James and the Giant Peach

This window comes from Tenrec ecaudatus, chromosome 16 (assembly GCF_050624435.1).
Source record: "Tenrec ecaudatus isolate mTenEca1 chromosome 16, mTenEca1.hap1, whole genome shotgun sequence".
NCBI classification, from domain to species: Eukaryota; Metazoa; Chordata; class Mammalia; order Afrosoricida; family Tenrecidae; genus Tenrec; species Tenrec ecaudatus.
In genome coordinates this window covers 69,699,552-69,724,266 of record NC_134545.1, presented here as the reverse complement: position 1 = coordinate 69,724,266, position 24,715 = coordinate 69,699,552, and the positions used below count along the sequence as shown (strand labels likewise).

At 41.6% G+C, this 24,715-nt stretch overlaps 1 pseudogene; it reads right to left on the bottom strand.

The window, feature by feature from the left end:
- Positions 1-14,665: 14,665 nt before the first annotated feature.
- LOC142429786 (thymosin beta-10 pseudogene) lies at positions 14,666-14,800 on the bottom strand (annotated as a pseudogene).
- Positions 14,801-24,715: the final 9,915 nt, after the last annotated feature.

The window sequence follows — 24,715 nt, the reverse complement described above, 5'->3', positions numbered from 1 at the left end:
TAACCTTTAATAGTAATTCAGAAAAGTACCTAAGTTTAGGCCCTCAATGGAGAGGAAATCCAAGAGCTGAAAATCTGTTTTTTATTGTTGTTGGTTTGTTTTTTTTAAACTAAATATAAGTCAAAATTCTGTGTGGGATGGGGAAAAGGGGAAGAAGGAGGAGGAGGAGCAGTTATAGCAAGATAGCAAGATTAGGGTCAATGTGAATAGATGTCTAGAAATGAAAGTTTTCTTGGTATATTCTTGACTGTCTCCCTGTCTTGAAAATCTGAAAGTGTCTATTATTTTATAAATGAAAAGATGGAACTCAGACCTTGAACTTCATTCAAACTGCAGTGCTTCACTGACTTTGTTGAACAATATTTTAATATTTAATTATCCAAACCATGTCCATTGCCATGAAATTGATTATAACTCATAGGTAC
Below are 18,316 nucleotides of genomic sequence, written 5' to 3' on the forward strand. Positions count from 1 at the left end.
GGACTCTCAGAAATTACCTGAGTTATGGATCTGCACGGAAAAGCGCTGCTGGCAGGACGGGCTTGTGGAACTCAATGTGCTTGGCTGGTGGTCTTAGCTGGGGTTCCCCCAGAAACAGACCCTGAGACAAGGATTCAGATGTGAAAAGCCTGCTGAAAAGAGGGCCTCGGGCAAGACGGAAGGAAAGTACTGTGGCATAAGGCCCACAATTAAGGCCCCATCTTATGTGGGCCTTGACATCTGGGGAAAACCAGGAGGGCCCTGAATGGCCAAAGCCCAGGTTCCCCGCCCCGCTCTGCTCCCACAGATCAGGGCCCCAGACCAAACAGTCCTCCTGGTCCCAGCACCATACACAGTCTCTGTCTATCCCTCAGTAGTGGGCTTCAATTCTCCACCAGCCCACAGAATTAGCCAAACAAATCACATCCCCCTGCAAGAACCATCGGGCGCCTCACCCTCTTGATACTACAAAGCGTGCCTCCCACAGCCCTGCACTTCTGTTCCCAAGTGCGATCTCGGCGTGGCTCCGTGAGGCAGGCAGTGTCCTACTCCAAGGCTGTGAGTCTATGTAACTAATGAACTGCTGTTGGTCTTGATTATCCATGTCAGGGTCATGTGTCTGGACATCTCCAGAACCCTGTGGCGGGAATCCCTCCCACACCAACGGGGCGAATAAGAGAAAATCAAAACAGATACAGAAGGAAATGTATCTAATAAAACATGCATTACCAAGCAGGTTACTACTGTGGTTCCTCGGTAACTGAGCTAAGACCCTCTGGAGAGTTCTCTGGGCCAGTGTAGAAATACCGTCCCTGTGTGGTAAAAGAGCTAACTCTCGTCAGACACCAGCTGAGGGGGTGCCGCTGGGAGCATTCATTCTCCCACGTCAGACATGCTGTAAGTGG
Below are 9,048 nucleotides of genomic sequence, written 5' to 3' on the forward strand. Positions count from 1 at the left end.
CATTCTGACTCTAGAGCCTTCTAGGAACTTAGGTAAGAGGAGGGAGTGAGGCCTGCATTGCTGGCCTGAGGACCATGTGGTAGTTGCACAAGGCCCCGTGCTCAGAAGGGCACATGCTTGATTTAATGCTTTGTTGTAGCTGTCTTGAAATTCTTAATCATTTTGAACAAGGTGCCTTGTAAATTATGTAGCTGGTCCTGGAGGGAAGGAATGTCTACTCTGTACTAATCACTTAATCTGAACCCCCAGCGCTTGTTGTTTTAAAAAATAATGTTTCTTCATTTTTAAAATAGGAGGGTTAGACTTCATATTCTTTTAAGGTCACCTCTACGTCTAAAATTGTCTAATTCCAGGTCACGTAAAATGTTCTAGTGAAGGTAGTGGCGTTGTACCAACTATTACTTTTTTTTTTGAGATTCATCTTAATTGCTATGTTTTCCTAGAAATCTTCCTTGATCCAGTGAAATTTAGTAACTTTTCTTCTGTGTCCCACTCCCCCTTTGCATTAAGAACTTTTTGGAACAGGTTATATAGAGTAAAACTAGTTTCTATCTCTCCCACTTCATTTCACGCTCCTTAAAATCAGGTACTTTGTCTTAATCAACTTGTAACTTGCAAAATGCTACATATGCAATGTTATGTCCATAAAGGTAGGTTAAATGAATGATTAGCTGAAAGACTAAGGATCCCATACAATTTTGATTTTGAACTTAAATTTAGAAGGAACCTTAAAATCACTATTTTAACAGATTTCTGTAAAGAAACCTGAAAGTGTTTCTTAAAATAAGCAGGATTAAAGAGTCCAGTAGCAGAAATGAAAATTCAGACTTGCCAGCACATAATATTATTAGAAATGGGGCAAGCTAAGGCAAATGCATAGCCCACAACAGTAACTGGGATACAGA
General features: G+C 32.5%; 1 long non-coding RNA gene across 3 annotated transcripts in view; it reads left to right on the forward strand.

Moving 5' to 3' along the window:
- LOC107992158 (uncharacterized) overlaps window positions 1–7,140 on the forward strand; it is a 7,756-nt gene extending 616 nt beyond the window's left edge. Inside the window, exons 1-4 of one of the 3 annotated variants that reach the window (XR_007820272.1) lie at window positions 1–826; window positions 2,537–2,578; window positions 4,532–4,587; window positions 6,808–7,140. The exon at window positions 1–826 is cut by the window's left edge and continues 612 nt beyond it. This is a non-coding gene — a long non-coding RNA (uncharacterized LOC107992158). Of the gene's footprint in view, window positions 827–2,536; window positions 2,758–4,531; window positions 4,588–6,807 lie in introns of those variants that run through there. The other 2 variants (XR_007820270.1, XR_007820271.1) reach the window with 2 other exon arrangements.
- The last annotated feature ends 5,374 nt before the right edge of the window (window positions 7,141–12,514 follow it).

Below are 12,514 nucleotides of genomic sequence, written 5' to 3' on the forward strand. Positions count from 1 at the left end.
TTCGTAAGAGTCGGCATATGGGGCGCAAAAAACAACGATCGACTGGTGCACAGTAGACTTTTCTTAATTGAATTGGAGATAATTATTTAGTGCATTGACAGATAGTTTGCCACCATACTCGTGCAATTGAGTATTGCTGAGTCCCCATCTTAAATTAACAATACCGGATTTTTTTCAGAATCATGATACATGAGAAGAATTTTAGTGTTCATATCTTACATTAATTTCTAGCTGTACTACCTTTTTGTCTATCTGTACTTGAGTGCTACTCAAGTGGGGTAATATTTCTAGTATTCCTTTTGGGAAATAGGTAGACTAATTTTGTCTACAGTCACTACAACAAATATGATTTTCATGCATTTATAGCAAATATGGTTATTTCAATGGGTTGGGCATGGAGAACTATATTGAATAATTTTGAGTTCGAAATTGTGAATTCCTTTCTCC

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An imaginative combination of animation styles makes this unique film a visual treat. James is a young orphan (his parents were killed from above by a supernatural rhino), forced to live with his cruel aunts, Spiker and Sponge (Joanna Lumley and Miriam Margoyles). He makes his escape with the help of a mysterious stranger (Pete Postlethwaite) who give him a bag of magical Crocodile tongues. The tongues magically enlarge a nearby peach, and six bugs, who now live inside. James himself, with the aid of a crocodile tongue, becomes an animated puppet inside the peach, and when the peach lands in the ocean, James and his insect friends begin a voyage to a new life in New York City. His compatriots in the oversized fruit include a wisecracking centipede from Brooklyn (Richard Dreyfuss), a sexy Russian spider (Susan Sarandon), a woefull blind worm (David Thewliss), a cultured grasshopper (Simon Callow) a prim ladybug (Jane Leeves), and a matronly glowworm (Miriam Margoyles). Director Henry Selick combines a heavily stylized live action intro and epilogue, with a stop-motion middle (ala Nightmare Before Christmas), with touches of traditional cel animation, computer generated animation and some crude 2-d stop motion animation reminicent of some Monty Python skits, or Slow Bob in the Lower Dimensions. Although each style is well done in itself, most of the transitions are jarring, and it leads one to wonder why the makers didn't just pick one approach and stick with it. Anyway, with those flaws aside, the film is delightfully entertaining, adeptly mixing humor and adventure. Not quite as visually striking as The Nightmare Before Christmas, the film manages a more coherent storyline. Randy Newman's songs and music fit the moment, but aren't really memorable. A lighthearted escapist treat.

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